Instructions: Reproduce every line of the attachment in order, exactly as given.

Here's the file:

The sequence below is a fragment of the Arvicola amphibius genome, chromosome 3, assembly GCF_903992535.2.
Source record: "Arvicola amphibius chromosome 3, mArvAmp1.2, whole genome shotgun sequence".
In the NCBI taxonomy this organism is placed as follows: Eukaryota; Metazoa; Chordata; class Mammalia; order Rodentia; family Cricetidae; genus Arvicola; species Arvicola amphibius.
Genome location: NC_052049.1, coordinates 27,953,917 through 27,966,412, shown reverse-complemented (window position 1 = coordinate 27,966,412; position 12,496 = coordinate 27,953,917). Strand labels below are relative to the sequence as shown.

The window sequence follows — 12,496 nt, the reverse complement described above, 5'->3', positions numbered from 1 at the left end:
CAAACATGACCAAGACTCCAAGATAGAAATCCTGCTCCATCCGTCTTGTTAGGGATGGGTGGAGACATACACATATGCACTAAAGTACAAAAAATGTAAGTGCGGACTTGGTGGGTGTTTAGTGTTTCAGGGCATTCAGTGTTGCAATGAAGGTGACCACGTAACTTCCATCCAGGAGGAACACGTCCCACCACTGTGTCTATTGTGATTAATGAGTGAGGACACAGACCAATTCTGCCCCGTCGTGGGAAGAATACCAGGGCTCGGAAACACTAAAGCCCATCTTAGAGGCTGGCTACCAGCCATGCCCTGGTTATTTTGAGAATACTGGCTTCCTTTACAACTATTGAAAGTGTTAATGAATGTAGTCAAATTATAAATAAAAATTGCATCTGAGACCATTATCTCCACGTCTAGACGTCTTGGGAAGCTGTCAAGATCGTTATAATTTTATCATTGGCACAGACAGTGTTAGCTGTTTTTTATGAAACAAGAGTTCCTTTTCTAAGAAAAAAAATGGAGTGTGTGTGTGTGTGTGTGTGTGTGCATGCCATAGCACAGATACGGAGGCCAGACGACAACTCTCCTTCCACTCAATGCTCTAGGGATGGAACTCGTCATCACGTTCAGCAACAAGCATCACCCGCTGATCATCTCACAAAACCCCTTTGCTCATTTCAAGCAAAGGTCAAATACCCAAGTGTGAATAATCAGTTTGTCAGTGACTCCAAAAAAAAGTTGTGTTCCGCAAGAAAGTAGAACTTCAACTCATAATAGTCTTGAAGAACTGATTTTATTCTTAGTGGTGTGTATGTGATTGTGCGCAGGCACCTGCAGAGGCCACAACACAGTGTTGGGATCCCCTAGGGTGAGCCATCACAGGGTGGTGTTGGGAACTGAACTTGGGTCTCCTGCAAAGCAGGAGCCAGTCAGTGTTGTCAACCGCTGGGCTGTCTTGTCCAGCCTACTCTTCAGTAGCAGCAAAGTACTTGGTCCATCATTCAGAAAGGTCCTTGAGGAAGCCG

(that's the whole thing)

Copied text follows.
The sequence below is a fragment of the Arvicola amphibius genome, chromosome 3, assembly GCF_903992535.2.
Source record: "Arvicola amphibius chromosome 3, mArvAmp1.2, whole genome shotgun sequence".
In the NCBI taxonomy this organism is placed as follows: Eukaryota; Metazoa; Chordata; class Mammalia; order Rodentia; family Cricetidae; genus Arvicola; species Arvicola amphibius.
Genome location: NC_052049.1, coordinates 27,953,917 through 27,966,412, shown reverse-complemented (window position 1 = coordinate 27,966,412; position 12,496 = coordinate 27,953,917). Strand labels below are relative to the sequence as shown.

The window sequence follows — 12,496 nt, the reverse complement described above, 5'->3', positions numbered from 1 at the left end:
CAAACATGACCAAGACTCCAAGATAGAAATCCTGCTCCATCCGTCTTGTTAGGGATGGGTGGAGACATACACATATGCACTAAAGTACAAAAAATGTAAGTGCGGACTTGGTGGGTGTTTAGTGTTTCAGGGCATTCAGTGTTGCAATGAAGGTGACCACGTAACTTCCATCCAGGAGGAACACGTCCCACCACTGTGTCTATTGTGATTAATGAGTGAGGACACAGACCAATTCTGCCCCGTCGTGGGAAGAATACCAGGGCTCGGAAACACTAAAGCCCATCTTAGAGGCTGGCTACCAGCCATGCCCTGGTTATTTTGAGAATACTGGCTTCCTTTACAACTATTGAAAGTGTTAATGAATGTAGTCAAATTATAAATAAAAATTGCATCTGAGACCATTATCTCCACGTCTAGACGTCTTGGGAAGCTGTCAAGATCGTTATAATTTTATCATTGGCACAGACAGTGTTAGCTGTTTTTTATGAAACAAGAGTTCCTTTTCTAAGAAAAAAAATGGAGTGTGTGTGTGTGTGTGTGTGTGTGCATGCCATAGCACAGATACGGAGGCCAGACGACAACTCTCCTTCCACTCAATGCTCTAGGGATGGAACTCGTCATCACGTTCAGCAACAAGCATCACCCGCTGATCATCTCACAAAACCCCTTTGCTCATTTCAAGCAAAGGTCAAATACCCAAGTGTGAATAATCAGTTTGTCAGTGACTCCAAAAAAAAGTTGTGTTCCGCAAGAAAGTAGAACTTCAACTCATAATAGTCTTGAAGAACTGATTTTATTCTTAGTGGTGTGTATGTGATTGTGCGCAGGCACCTGCAGAGGCCACAACACAGTGTTGGGATCCCCTAGGGTGAGCCATCACAGGGTGGTGTTGGGAACTGAACTTGGGTCTCCTGCAAAGCAGGAGCCAGTCAGTGTTGTCAACCGCTGGGCTGTCTTGTCCAGCCTACTCTTCAGTAGCAGCAAAGTACTTGGTCCATCATTCAGAAAGGTCCTTGAGGAAGCCG